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Edward ffolkes.
Edited by R.A. Wells.

Winnipeg, University of Manitoba Press, c1981.
156pp, cloth, $12.50.
ISBN 0-88755-126-2.

Grades 11 and up.
Reviewed by Patrick Wright.

Volume 10 Number 4.
1982 November.

Originally published anonymously in 1883, the current edition of this little book has been given a comprehensive introduction by Ronald Wells that attempts to set the original publication in context with similar accounts of the time. The letters, which occupy 109 pages, were written between October 1880 and September 1882 and illustrate the young author's original introduction to farming in Ontario and subsequent settlement in southwestern Manitoba.

As the editor remarks "ffolkes is interesting because his letters are among the best examples of the genre of emigration literature," which he characterizes as frequently of greater importance than the pamphlets of government agencies and railways (which had vested interests) or the "light" books of holiday travellers. Certainly, ffolkes's is remarkably vivid in describing the day-to-day hazards of prairie summers (the mosquitoes, horseflies, searing heat) and winters (frostbite, bitter cold, and isolation). Such a piling on of detail gives the reader a remarkable impression of what it must have been like to be on one's own in a strange land and doing work for which one was barely trained. The fact that the author was scarcely twenty when his account ends should provide additional interest to readers close to his own age. More than the details of physical discomforts, however, the recurring account of the necessity of money reveals one of the most real problems in prairie settlement.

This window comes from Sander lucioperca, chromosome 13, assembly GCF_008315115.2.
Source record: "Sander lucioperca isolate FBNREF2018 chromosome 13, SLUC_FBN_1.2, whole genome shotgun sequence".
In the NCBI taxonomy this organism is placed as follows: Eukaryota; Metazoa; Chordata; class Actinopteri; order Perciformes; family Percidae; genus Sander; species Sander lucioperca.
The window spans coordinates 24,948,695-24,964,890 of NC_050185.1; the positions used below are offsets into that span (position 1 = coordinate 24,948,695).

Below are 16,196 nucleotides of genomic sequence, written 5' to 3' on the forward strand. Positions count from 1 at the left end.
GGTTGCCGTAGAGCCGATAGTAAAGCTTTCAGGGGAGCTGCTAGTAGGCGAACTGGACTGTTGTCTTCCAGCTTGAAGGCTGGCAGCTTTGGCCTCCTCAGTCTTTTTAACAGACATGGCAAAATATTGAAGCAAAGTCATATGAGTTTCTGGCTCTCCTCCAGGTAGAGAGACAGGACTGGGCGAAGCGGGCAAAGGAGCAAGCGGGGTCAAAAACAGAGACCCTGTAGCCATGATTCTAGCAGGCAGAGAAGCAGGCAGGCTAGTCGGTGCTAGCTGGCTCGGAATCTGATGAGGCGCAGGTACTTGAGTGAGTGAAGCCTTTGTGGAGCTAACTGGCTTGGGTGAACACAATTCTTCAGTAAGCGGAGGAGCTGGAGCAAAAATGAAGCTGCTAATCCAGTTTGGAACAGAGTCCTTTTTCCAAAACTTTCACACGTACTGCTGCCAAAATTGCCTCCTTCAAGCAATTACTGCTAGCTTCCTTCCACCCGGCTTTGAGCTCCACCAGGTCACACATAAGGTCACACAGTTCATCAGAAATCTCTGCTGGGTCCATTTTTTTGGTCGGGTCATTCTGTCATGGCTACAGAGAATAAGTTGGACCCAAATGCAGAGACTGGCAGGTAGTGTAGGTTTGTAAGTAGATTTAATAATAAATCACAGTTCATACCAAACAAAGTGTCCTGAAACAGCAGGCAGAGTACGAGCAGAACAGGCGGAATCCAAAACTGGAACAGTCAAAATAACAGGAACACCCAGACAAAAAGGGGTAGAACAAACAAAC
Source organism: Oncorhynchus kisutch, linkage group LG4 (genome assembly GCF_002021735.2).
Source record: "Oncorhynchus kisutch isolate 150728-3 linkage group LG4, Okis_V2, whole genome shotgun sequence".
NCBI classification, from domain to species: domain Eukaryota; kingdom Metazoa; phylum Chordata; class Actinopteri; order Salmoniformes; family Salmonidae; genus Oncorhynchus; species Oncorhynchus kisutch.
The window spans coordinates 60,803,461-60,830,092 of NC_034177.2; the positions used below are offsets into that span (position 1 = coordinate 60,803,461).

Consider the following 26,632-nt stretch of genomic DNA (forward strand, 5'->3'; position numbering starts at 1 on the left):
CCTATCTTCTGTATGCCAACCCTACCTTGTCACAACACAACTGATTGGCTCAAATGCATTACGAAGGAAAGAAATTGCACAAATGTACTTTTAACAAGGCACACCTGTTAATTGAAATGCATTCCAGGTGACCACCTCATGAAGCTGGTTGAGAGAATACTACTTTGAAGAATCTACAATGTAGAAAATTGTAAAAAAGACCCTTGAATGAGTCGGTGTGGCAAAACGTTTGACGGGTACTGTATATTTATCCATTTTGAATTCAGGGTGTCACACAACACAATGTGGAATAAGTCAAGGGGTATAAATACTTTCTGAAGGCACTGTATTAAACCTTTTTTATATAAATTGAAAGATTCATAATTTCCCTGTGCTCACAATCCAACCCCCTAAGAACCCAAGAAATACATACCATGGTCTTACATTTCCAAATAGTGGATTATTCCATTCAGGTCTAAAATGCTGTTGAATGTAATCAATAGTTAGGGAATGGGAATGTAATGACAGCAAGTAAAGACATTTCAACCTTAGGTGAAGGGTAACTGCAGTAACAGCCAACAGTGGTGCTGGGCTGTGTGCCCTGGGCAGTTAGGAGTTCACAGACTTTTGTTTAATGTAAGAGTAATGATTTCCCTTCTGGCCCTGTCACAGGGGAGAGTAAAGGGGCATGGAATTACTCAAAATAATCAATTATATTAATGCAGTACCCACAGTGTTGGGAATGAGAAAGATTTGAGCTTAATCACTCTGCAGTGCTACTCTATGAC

The book is well bound and printed, although the end-papers—an 1882 map of Manitoba post offices—are unfortunately almost illegible. The letters reveal a young man concerned with the practicalities of homesteading, frequently lonely, and worried about what the future holds. They should be of particular interest to older high school students who would benefit from the human dimension added to the bare facts of western settlement in the 1880s.

Patrick Wright, Faculty of Education, University of Manitoba, Winnipeg, MB.
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